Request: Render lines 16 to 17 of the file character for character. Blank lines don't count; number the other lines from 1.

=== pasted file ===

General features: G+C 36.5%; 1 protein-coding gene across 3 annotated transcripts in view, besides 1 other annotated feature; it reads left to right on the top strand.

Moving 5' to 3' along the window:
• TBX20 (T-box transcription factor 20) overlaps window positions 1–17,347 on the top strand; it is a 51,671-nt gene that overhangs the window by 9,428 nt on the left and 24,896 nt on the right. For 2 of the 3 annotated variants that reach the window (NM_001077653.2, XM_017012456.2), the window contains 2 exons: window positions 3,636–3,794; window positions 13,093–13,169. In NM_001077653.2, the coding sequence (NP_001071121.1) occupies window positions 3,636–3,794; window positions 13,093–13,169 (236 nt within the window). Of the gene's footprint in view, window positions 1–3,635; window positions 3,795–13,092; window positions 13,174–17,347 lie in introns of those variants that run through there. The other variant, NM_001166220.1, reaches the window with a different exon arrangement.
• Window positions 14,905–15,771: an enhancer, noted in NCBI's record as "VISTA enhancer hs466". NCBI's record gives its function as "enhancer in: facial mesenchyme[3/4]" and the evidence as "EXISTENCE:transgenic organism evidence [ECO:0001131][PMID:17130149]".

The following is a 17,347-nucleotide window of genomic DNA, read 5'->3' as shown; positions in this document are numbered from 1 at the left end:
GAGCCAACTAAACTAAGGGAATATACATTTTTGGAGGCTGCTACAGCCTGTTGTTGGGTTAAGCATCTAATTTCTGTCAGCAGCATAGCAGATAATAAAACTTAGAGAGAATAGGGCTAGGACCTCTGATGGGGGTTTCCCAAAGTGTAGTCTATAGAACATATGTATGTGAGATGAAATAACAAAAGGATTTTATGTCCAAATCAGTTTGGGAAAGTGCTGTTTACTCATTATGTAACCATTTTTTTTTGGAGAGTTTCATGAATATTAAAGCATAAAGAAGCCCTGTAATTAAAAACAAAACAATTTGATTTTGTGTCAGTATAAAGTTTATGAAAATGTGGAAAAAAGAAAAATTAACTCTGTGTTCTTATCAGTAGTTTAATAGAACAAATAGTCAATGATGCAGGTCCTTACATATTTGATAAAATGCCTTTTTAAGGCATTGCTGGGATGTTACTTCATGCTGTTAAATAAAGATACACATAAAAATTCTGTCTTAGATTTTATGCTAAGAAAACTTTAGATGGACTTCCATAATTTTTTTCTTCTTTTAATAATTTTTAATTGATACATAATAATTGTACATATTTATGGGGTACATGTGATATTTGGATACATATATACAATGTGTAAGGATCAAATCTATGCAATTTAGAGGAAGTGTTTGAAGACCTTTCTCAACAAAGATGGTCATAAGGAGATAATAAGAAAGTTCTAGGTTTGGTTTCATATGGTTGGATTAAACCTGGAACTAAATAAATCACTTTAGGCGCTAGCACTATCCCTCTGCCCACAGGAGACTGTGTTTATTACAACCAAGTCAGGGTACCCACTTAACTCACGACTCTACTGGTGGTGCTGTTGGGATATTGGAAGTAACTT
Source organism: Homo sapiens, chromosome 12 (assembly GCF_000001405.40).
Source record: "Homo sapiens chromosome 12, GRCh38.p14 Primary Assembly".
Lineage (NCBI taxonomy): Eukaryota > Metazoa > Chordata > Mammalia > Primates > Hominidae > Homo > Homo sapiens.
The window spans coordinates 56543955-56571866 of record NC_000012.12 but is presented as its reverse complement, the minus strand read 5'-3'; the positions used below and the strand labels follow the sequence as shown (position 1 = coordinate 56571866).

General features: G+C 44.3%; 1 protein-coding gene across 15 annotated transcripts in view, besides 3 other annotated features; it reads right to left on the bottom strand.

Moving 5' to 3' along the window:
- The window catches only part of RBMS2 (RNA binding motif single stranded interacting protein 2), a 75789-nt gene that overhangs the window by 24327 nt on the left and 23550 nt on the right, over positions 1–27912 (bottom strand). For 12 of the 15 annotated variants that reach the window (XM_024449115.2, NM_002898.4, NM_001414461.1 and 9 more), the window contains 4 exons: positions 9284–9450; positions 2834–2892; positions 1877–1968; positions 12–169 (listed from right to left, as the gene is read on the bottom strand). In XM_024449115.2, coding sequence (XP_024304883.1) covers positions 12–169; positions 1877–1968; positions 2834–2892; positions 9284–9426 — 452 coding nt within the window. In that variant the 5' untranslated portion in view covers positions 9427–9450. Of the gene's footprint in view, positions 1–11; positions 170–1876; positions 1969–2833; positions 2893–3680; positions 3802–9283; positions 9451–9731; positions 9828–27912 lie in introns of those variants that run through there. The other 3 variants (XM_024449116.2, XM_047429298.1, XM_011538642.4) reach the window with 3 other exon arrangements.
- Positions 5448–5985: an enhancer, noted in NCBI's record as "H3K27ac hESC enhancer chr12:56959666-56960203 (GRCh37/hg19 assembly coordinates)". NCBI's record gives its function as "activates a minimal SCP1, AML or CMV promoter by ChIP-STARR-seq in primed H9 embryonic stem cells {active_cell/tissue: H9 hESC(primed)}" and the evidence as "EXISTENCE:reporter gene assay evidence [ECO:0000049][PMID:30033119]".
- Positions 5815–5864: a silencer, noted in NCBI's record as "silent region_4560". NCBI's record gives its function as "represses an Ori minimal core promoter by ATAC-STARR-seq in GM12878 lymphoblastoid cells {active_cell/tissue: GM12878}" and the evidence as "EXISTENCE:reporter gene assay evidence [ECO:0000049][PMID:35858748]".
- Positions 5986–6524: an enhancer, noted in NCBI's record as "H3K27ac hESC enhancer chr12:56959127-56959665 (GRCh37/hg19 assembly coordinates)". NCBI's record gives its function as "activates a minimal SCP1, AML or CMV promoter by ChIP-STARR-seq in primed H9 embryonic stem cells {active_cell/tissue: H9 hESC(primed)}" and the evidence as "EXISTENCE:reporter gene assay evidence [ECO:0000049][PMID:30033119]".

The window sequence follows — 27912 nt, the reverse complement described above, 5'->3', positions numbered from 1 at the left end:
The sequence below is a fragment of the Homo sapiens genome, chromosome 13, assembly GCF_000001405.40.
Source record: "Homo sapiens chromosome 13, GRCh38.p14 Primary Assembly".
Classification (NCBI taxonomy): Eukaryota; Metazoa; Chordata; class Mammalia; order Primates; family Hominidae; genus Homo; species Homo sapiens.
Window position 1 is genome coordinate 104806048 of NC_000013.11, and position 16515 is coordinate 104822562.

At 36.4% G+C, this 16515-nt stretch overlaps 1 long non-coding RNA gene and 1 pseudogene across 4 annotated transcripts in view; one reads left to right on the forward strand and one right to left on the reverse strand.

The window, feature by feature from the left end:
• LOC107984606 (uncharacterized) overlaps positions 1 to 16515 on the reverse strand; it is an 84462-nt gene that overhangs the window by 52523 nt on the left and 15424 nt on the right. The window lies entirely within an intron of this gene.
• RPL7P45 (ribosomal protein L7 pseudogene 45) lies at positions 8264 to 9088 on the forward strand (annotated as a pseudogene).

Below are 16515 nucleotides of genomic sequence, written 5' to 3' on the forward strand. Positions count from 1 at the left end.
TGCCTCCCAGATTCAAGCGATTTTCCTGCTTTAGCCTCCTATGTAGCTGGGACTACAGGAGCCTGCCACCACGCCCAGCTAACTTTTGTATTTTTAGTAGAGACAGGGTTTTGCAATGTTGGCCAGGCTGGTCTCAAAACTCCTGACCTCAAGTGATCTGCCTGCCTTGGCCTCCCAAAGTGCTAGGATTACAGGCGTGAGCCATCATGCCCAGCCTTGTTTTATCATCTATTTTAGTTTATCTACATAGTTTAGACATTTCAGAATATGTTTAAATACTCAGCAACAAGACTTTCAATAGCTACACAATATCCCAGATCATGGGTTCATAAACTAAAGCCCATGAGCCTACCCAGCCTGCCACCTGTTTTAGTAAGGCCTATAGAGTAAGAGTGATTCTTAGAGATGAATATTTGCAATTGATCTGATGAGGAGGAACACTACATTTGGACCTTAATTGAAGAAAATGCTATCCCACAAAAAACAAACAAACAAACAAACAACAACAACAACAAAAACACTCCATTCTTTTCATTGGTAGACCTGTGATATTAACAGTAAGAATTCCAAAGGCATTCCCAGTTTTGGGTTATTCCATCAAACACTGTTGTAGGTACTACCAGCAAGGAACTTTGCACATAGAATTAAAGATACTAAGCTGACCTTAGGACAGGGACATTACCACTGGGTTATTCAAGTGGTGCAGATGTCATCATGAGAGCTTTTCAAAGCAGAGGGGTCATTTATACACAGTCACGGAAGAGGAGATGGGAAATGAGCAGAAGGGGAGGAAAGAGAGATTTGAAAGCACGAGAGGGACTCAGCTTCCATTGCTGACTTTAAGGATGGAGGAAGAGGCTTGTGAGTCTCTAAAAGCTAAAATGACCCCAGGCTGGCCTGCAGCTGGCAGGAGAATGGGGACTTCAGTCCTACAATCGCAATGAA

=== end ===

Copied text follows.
- Positions 5986–6524: an enhancer, noted in NCBI's record as "H3K27ac hESC enhancer chr12:56959127-56959665 (GRCh37/hg19 assembly coordinates)". NCBI's record gives its function as "activates a minimal SCP1, AML or CMV promoter by ChIP-STARR-seq in primed H9 embryonic stem cells {active_cell/tissue: H9 hESC(primed)}" and the evidence as "EXISTENCE:reporter gene assay evidence [ECO:0000049][PMID:30033119]".

The window sequence follows — 27912 nt, the reverse complement described above, 5'->3', positions numbered from 1 at the left end: